While exosomes have been successfully isolated from cell culture media and body fluids including CSF, blood, saliva, and urine (Lakkaraju and Rodriguez-Boulan, 2008; Simpson et al., 2008), similar isolation methods for brain exosomes yielded vesicles contaminated with cellular debris, as observed by electron microscopy and Western blot analysis with antibodies to intracellular compartments. We have successfully isolated exosomes-enriched EVs from brain that are not contaminated by cellular debris or intracellular vesicles (Perez-Gonzalez et al., 2012). While this protocol requires rigor and precise performance and we have found that deviation from some of the technique's details can prevent success, several researchers have successfully isolated brain exosomes following our published protocol; their findings are described below. This protocol starts with a gentle dissociation of the tissue to free the brain extracellular space, keeping the cells intact, the same method we have been using for the isolation of intact neurons, glia, smooth muscle cells, and endothelial cells from brain for culture (Jung and Levy, 2005). The brain tissue is not homogenized, but gently disassociated. Unfortunately, in some manuscripts the method has been described as a “homogenization” although the actual technique described involved the gentle dissociation as described in Perez-Gonzalez et al. (2012). After a low-speed centrifugation to discard large debris, the sample is sequentially filtered through 0.4 and 0.2 μm filters to further eliminate remaining debris and vesicles larger than 200 nm, followed by low-speed centrifugations and ultracentrifugations (see Figure 1 and Perez-Gonzalez et al., 2012 for details of our protocol). Electron microscopy of brain EVs demonstrated that this method yields EVs preparations free of debris and subcellular organelles, such as the nucleus, endoplasmic reticulum, mitochondria, and Golgi (Perez-Gonzalez et al., 2012). Western blot analysis demonstrated that the EVs did not contain proteins of intracellular compartments such as endoplasmic reticulum or Golgi, but contained markers of exosomes, indicating the purity of the samples. This procedure yields vesicles that match in shape, size, density, and protein content exosomes previously isolated from body fluids or from the conditioned media of various types of cell cultures (Thery et al., 2006; Simpson et al., 2008). As was previously shown for human urine (Zhou et al., 2006), CSF (Harrington et al., 2009), and plasma (Grant et al., 2011), intact exosomes can be isolated from frozen brain tissues as well. Electron microscopy revealed no difference between exosomes isolated from human brain tissues frozen for several years at −80°C, mouse brains frozen for long periods of time at −80°C, and freshly isolated mouse brains.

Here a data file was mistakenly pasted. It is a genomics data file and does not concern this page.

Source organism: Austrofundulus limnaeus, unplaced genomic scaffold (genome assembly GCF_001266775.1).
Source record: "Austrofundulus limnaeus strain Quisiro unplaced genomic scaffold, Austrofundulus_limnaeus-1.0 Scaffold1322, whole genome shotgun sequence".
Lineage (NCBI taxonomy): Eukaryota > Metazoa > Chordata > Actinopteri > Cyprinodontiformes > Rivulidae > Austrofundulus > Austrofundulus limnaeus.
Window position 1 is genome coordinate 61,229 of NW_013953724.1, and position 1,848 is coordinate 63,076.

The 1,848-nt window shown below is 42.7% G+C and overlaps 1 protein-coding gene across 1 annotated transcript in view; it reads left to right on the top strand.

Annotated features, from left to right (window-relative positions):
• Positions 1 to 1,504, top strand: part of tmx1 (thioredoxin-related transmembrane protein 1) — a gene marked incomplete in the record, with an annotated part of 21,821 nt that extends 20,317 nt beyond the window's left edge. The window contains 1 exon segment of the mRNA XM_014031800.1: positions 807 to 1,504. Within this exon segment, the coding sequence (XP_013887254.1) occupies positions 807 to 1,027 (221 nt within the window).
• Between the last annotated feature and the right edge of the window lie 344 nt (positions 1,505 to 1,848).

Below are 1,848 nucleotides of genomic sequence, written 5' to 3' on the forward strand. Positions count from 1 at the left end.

FIGURE 1
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Figure 1. Brain exosome isolation experimental flow chart. The steps of the experimental procedure designed to isolate and purify brain exosomes are described.

Each of the studies that have used this isolation method, described below, employed Western blotting and immuno-EM with exosomes-specific antibodies to identify exosomes within the isolated EVs. These include antibodies to proteins such as the TSG101, required for endosomal sorting complex required for transport (ESCRT) recruitment to endosomal membranes during the process of exosomes generation (de Gassart et al., 2004), multiple rab GTPase, key regulators of intracellular membrane trafficking, including rab27a and rab27b that function in MVB docking at the plasma membrane (Ostrowski et al., 2010), and rab35, which regulates exosomes secretion (Hsu et al., 2010). The endosomal origin of exosomes is supported by the identification of rab5 isoforms (rab5a, rab5b, rab5c), proteins essential for the fusion of early endosomes and regulation of endocytosis, in exosomes (Agola et al., 2011; Pfeffer, 2013). Brain exosomes also contained various tetraspanin proteins, such as CD9, CD63, CD81, abundantly present in the endosomal-lysosomal pathway where they are enriched on the intraluminal vesicles and extensively used as markers of exosomes (Abache et al., 2007; Pols and Klumperman, 2009; Jorgensen et al., 2013).

Exosomes Isolated from Brain Provide Unique Data on the Role of Exosomes in Neurodegenerative Disorders